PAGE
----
As the former deputy chief of the U.S. Interests Section in Havana, Cuba, which was charged with ensuring Alan Gross’s welfare and seeking his release from a Cuban prison, I can only hope that his recent return to the United States and the measures announced by the White House to normalize diplomatic relations and loosen trade and travel restrictions are signals of better times for both him and Cuba.
When I left the island a little more than two years ago, Mr. Gross, an aid specialist working to promote democracy, remained behind bars, a pawn of the Cuban government to exact concessions from the U.S. The country’s most prominent dissident in recent history, Oswaldo Payá, had just been killed in a suspicious car crash. Dozens of my friends in the dissident community had been swept into short-term custody during the demonstrations that accompanied Payá’s funeral procession through Havana.
A culture of reflexive authoritarianism dominated Cuba’s ruling class during my time there and still does.
Whether a new U.S. approach to Cuba succeeds where the embargo failed will depend on how the U.S. manages the diplomatic, commercial and travel openings it is trying to achieve. The right kind of U.S. engagement in Cuba can and should create additional space for individuals I came to know and respect, such as Gross, Payá and a host of others, to do their good work with less interference by a repressive government. It also can and should be used to promote the fledgling private sector that is fitfully taking shape in Cuba.
In the wake of the White House announcement, it may surprise many that we have had a robust diplomatic presence in Cuba for nearly 40 years. However, during my time there, we were kept on a very short leash by our Cuban hosts. Access to Cuban officials was strictly limited to the foreign ministry, contact with ordinary Cubans sharply discouraged and travel about the island virtually forbidden. If the restoration of normal diplomatic ties is to be meaningful, rather than symbolic, the U.S. must press for the right of its diplomats to gain full access to the broadest range of Cuban citizens throughout the country, as well as to Cuban officialdom beyond the foreign ministry.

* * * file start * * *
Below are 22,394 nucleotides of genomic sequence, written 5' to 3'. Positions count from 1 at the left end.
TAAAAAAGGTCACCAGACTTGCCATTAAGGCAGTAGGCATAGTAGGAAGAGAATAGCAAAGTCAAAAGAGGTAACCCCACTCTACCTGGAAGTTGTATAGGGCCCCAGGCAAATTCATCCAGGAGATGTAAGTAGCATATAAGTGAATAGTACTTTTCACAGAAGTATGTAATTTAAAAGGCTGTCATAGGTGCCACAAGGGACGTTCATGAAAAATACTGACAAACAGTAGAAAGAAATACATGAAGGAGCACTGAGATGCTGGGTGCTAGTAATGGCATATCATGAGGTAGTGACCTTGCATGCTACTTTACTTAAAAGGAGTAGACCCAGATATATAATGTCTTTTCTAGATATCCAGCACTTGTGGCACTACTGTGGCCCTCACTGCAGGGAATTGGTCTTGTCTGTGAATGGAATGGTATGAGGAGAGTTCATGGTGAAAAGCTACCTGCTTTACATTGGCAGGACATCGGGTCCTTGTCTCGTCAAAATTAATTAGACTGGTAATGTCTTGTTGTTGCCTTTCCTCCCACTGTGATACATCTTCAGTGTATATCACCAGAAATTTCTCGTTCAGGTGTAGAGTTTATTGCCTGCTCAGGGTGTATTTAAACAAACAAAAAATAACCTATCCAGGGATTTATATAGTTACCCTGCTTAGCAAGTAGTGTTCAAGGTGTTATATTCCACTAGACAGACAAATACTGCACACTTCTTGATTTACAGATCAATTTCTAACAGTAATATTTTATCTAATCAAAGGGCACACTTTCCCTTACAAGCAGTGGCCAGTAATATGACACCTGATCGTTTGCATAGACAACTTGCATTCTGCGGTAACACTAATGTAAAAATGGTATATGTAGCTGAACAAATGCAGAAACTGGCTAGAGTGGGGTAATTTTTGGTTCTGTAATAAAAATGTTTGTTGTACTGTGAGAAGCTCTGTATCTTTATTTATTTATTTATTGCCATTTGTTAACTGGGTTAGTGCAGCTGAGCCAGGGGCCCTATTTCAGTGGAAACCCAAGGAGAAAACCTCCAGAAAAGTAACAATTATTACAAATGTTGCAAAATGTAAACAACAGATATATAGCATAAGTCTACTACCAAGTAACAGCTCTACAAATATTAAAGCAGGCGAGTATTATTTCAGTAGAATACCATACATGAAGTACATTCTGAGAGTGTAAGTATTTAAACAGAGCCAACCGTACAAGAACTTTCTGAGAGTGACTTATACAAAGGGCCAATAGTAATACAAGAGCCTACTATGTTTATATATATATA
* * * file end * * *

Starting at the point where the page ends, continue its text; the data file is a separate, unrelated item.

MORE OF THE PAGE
Likewise, with expanded travel. The Obama administration has allowed thousands of Americans to travel to Cuba for what are called “people to people exchanges.” If they are expanded, every effort should be made to maximize encounters with ordinary Cubans — including those who choose to criticize their government. The highly structured, overly programmed tours under the watchful eye of the Cuban government offer few opportunities to do so. Cuba’s realities are complex to say the least and American travelers there should have every right to experience them — and every right to discuss our own complicated realities with Cubans.
Finally, if U.S. trade and investment restrictions are loosened in years to come, we must ensure that flows of money, goods and services promote Cuba’s fledgling private sector and reinforce pragmatic reformers within the Cuban government rather than feed its repressive apparatus. Raul Castro has said that socialism will continue to be Cuba’s dominant economic model, offering little leverage for either U.S. government programs or private U.S. trade and investment to grow a private sector.
Those U.S. firms that do venture there under relaxed restrictions, however, must demonstrate that they are working with genuinely independent counterparts and should be held to high standards of good corporate citizenship, just as they would in any country with a track record of poor labor and human rights standards.
In one fashion or another, the U.S. has been Cuba’s key foreign partner for well over a century. By virtue of our close proximity, the U.S. and Cuba will continue to influence each other’s behavior significantly for a long time to come. Rather than try to isolate Cuba, we need to engage its government and citizens to the fullest extent possible. As we do so, however, we need to stand firm on the principals of democracy and human rights, which are the fullest expression of our values as a nation.
Alan Gross exemplified these principles through his work in Cuba and paid for it with five years in prison. We owe it to him and the people of Cuba to do so as well.